As questions continue about the consultant cost overruns for the service review, Mayor Nancy Wilhelm-Morden is vowing it won't happen under her watch.
"This council will be using consultants in a very different fashion," she told Dave Buzzard in response to his question during the public question and answer period at Tuesday's council meeting.
Specifically, council will be looking to staff to do the bulk of the work because it has the professional expertise. Staff can hire consultants for small, more specific information to flesh out its own work.
Buzzard's questions fall on the heels of Pique's story about the true costs of the review, totalling almost $127,000 and not the $88,000 reported by municipal hall.
The municipality realized its error only after repeated requests for clarification on the invoices obtained by a member of the public in a Freedom of Information Request.
Council has also asked staff to be very cognizant of where consultants are located, likely in response to the 18 trips from Kelowna to Whistler at a cost of $715 per trip that was billed to the municipality for the service review.
"I think you can always learn lessons from the past and if you don't you have the danger of repeating the same mistakes. But I think it's really quite self-evident as to how some of those cost overruns occurred, and it was to a certain extent consistent to some of the other practices we've seen in the past about writing blank cheques," the mayor said to the media following the meeting. "Certainly this council is not interested in doing that."
Council retreat to Brew Creek Centre
With just over a month under its belt, the new council has already hit the ground running and this week it will be setting the course for the term to come.
The seven-member team is heading into a two-day retreat at the Brew Creek Centre.
It hopes to come out of the session with a vision and to-do list for the next three years.
"We really do want to come out of the retreat with a work plan and some tangibles," said Wilhelm-Morden.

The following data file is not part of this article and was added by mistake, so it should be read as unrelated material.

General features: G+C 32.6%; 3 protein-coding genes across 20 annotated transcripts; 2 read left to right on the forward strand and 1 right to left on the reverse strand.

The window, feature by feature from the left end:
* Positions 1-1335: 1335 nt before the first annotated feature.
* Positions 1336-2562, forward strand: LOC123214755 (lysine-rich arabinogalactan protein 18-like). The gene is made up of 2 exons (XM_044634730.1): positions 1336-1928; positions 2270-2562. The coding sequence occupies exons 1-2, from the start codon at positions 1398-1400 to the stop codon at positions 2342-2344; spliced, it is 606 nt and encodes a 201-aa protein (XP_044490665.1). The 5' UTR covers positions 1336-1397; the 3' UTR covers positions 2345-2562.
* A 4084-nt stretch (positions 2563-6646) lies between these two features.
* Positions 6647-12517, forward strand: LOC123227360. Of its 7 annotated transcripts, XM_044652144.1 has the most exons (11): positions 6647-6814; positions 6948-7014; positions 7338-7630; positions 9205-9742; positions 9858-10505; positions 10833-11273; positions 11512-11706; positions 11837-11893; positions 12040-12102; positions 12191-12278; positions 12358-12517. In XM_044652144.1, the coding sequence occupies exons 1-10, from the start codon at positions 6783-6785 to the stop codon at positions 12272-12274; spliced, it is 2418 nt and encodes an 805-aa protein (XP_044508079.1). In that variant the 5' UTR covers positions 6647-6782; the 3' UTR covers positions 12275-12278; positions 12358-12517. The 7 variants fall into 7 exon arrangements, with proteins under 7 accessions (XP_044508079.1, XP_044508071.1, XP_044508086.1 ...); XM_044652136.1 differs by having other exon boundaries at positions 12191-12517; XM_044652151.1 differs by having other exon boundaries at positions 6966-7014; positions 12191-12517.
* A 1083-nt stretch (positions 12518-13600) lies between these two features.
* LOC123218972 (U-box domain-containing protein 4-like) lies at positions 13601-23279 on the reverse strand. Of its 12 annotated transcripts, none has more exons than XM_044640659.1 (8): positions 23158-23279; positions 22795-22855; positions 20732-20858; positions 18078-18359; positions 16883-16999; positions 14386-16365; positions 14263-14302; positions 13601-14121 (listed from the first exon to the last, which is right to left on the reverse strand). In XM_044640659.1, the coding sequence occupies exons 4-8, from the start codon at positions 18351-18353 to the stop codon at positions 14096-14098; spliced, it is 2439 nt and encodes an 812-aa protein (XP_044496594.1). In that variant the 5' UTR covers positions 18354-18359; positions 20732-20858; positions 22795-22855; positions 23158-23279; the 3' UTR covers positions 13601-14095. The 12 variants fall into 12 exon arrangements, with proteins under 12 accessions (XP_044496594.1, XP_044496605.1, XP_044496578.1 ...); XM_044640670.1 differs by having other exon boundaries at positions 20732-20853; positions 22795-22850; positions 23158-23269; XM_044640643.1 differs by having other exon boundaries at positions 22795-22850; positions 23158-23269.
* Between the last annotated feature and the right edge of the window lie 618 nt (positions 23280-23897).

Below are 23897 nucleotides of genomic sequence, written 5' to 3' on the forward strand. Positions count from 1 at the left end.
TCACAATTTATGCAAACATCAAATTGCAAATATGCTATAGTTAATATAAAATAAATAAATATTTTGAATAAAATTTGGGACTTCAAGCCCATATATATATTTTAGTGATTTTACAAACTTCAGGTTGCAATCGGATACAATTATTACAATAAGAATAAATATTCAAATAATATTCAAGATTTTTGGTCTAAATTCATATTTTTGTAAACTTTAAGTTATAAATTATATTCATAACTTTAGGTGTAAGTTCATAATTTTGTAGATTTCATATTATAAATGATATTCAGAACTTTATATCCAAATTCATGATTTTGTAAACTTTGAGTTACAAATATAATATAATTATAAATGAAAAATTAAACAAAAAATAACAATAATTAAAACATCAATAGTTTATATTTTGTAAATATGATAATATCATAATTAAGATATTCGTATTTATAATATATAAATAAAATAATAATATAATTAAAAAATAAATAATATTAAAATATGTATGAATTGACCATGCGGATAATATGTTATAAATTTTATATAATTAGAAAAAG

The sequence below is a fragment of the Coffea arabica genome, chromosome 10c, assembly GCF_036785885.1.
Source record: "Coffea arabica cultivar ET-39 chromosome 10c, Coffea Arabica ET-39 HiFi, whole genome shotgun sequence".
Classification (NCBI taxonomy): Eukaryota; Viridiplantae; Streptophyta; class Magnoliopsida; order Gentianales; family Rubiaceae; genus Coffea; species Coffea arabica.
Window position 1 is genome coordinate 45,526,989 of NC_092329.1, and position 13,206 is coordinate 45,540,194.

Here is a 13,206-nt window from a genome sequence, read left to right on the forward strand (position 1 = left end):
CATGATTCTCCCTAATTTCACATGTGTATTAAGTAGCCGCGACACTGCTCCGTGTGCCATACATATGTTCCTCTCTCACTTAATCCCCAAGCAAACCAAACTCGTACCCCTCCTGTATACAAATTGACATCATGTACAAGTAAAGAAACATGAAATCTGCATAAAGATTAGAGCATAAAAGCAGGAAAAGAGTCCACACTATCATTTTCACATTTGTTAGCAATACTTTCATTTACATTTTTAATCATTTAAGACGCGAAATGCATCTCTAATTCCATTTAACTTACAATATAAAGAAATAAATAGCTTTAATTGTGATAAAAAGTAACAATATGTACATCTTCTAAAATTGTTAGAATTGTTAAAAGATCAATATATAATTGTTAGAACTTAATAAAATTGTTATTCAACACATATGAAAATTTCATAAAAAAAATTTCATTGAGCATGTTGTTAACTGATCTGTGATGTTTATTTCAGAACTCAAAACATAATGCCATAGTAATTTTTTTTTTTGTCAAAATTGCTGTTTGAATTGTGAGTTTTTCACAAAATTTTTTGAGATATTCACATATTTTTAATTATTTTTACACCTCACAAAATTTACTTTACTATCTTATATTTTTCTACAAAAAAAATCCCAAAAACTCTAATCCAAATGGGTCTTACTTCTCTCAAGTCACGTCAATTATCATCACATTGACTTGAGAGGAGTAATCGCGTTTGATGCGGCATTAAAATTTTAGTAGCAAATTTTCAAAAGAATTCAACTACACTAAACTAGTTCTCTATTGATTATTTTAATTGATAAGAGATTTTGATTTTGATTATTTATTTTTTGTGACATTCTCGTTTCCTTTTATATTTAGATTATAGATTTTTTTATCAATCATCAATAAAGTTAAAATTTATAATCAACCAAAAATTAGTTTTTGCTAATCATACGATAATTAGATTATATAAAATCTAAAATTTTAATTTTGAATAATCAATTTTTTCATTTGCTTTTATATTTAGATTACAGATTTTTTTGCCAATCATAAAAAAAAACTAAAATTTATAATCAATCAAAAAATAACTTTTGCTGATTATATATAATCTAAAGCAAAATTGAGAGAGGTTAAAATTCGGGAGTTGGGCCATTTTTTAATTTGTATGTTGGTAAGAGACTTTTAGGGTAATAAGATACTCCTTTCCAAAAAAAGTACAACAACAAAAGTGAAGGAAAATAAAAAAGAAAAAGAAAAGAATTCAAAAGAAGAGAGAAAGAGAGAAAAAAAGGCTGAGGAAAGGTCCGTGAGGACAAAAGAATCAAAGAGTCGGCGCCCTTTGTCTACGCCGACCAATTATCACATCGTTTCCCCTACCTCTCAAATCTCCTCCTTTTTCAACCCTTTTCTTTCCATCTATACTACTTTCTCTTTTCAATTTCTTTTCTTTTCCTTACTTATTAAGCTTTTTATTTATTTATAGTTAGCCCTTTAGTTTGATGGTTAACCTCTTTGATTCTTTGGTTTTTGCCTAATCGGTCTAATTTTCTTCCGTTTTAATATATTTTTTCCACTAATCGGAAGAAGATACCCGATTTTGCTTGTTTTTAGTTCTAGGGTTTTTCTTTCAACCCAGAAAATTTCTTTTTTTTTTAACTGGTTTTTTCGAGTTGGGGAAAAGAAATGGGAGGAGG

It will also get an in depth briefing on the machinations of municipal hall.
No official opposition to outside environmental issues... yet
Council is set to take a stand of issues beyond Whistler's border but not until it gets more fully informed.
The majority at the table was reticent Tuesday to support calls from members of the public to oppose Kinder Morgan's plans for expansion of its dock capacity in Burnaby.
The letter said: "Kinder Morgan has been very public about their desire to dramatically increase tanker traffic at the Burnaby Terminal and this change to their contracts will help them so do incrementally with little consultation... A statement of opposition is a symbolic gesture that nonetheless carries weight and furthers dialogue."
Councillor Jack Crompton withdrew his motion to support the opposition after hearing from several of his fellow councillors about their uncertainty in supporting something without full knowledge.
"I'd love to see this again after we've had some time to look at it," he said.
The letter also asked for council to oppose the Northern Gateways Pipeline Project and support the Save the Fraser Declaration.
Councillor Jayson Faulkner supported Crompton in his motion for opposition.
"We don't have a direct dog in the fight, per se, I think it speaks to a bigger issue," he said, adding that it behooves us as a community to take stands on issues like these.
The gateways pipeline project will carry oil-sands bitumen from Alberta's tar sands to the B.C. coast. The government has just started public hearings on the issue.
"Personally, I will march in the streets (against it)," said the mayor of the pipeline.
In the meantime council has charged itself with learning more before making a decision.